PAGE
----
For younger CBeebies age groups (2-6 years), the challenge should obviously be achievable, whilst positively rewarding users for their effort and engagement. Feedback loops are important in coaching users, helping guide them through the experience.
For CBBC age users (6 years and older), use challenge balanced with reward in your content to provide the incentive of mastery. As the level of challenge and difficulty presented rises, accompany this with sufficient rewards and measures to allow the user to share their successes and learn from their failures.
4. Delightful interactions
The feeling of feedback and responsiveness from buttons and game elements that make our apps and games feel alive.
Why make interactions delightful?
Feedback helps the user to know what's going on, why it's happening and what they can do next. For younger children, with less experience of the world around them, it's really important to give clear feedback in order for them to make sense of how things work. Children need quick feedback and if they do not get it they are likely to divert their attention.
How do we make interactions delightful?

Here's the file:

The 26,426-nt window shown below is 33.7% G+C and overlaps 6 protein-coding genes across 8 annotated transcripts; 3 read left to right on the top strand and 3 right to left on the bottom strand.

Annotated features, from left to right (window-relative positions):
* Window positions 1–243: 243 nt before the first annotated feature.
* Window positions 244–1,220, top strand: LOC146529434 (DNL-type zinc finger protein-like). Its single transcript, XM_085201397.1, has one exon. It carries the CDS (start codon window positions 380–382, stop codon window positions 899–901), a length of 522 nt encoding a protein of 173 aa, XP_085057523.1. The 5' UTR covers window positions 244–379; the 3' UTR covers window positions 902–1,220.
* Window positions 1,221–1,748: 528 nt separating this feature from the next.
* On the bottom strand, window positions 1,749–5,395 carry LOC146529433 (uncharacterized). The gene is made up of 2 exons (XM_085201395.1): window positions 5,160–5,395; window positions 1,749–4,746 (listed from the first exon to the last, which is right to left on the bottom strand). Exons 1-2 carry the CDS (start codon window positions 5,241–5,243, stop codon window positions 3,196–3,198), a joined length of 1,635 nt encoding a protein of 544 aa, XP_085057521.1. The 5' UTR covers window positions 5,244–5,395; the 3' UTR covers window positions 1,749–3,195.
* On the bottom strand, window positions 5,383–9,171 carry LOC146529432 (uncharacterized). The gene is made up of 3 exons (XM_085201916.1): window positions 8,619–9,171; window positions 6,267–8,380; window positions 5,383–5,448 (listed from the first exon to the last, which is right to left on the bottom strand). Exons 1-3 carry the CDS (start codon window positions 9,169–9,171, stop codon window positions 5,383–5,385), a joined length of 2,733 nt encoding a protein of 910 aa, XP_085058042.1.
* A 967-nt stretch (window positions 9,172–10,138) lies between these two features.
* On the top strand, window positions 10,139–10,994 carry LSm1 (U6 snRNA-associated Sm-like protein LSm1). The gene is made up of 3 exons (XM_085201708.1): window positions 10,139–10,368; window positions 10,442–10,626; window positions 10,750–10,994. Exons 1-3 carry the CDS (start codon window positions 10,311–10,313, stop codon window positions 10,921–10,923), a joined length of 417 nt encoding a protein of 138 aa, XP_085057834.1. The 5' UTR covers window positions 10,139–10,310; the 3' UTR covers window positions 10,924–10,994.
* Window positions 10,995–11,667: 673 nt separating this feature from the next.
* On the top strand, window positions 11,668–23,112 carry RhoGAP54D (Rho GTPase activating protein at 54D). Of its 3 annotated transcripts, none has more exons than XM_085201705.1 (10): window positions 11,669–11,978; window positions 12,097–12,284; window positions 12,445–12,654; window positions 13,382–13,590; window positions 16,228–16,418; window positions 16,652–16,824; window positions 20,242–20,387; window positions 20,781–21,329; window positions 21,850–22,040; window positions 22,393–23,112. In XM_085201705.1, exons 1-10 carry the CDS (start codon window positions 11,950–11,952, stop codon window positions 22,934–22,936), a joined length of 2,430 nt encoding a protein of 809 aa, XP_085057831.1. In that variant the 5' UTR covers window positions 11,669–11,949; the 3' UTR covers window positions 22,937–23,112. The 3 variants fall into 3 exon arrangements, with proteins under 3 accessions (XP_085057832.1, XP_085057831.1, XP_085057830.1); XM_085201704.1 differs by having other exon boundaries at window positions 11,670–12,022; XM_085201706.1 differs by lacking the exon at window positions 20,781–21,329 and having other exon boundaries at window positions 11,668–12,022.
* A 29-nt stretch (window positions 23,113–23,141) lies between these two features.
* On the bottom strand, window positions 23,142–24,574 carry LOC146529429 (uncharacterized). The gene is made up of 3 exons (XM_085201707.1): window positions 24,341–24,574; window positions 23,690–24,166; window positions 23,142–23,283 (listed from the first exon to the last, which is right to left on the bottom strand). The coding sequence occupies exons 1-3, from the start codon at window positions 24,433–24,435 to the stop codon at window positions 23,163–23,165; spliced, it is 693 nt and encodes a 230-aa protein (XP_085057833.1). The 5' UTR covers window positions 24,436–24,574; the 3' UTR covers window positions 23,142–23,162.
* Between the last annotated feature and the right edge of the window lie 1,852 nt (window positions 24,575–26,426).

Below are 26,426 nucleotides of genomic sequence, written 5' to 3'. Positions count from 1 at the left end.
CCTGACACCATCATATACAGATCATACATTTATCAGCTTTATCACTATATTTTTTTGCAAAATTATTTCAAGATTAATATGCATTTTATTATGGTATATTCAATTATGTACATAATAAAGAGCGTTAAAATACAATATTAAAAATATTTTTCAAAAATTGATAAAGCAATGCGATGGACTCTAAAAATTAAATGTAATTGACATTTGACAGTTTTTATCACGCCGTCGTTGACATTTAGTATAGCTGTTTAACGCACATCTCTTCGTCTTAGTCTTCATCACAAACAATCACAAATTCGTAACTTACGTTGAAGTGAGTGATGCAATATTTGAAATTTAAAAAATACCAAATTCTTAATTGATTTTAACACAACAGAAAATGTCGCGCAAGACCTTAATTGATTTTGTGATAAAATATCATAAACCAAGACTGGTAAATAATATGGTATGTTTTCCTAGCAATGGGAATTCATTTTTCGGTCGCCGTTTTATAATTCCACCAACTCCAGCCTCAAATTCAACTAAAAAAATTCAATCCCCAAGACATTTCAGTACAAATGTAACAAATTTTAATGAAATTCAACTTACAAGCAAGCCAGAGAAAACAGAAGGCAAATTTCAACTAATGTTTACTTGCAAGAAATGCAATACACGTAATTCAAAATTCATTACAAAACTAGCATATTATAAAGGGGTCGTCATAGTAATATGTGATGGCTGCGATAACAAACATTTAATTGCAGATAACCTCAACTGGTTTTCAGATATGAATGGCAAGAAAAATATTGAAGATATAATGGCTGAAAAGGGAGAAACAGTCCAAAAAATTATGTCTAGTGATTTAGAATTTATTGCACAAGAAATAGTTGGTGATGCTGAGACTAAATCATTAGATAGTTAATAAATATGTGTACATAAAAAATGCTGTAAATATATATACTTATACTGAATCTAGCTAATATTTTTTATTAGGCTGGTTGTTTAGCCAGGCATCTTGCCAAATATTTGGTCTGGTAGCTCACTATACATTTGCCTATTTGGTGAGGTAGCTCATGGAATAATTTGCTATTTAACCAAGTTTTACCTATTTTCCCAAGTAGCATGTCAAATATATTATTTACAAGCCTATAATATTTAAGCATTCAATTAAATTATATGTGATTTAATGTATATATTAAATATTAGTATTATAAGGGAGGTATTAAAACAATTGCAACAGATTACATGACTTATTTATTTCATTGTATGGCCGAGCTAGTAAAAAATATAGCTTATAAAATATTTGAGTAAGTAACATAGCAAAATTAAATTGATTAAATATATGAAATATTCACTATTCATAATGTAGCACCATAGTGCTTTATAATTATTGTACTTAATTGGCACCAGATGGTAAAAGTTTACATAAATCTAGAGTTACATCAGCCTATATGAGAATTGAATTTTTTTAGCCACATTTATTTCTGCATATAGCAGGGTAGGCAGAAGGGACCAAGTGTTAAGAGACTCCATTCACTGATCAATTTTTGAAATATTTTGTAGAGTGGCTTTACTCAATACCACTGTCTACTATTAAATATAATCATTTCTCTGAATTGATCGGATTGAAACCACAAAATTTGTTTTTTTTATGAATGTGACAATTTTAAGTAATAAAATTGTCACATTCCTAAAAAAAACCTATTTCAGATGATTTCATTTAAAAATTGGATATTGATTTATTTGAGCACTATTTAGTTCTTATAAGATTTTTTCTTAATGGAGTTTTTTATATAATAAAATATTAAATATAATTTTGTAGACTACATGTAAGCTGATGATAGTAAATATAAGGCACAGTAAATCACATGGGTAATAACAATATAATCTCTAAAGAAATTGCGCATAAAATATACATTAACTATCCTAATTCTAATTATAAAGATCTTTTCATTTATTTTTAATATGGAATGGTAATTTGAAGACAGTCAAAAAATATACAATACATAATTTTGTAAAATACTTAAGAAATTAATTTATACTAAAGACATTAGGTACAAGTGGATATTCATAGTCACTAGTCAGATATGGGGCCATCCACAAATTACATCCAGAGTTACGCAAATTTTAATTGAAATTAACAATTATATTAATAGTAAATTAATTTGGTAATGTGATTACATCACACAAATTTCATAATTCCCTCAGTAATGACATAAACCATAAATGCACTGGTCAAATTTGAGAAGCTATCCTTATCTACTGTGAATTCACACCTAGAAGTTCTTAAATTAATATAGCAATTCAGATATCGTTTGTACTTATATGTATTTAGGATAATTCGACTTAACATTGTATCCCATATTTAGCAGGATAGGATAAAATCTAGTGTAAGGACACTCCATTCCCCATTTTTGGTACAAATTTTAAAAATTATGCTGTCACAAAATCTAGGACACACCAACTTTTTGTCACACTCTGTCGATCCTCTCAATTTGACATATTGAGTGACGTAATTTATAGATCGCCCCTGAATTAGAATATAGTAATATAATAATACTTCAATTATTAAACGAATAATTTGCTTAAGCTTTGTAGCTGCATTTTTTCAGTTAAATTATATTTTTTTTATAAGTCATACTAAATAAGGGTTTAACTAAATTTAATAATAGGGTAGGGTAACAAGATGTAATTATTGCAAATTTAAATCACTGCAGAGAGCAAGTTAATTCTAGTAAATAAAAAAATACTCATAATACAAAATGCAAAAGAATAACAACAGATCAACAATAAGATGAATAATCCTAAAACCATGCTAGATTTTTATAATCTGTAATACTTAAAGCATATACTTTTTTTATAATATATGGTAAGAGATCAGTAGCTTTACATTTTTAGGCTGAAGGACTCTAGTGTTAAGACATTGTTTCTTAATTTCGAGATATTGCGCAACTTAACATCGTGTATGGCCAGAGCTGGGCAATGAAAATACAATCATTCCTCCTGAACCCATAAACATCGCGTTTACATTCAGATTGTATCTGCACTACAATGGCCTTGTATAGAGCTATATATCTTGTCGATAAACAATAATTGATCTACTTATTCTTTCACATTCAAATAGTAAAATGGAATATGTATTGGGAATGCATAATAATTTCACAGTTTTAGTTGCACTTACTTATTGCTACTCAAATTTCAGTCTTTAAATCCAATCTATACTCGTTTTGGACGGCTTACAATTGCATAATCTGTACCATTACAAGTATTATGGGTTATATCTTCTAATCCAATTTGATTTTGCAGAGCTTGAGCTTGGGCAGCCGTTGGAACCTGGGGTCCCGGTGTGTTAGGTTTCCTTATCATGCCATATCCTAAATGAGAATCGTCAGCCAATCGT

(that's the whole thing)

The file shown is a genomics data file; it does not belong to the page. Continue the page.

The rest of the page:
Use clearly defined hit states and animations, with accompanying audio so that the user can feel each interaction they make.
5. Natural discovery
Kids love exploring and finding new things through play. Build on that natural curiosity to create worlds where it's fun to try new stuff without worrying about getting lost.
Why make discovery natural?
If you have ever seen a child open a new toy, they very rarely read the instructions. So treat your experience as a toy, that children should be able to pick up and play.
Children come to apps and games to have fun so make the content the focus.
High visual complexity can overwhelm anyone, let alone children who cannot process visual information as quickly as adults.
How do we make discovery natural?
Visual means of interacting with user interfaces are crucial to the success of software for children who are preliterate or are just beginning to read.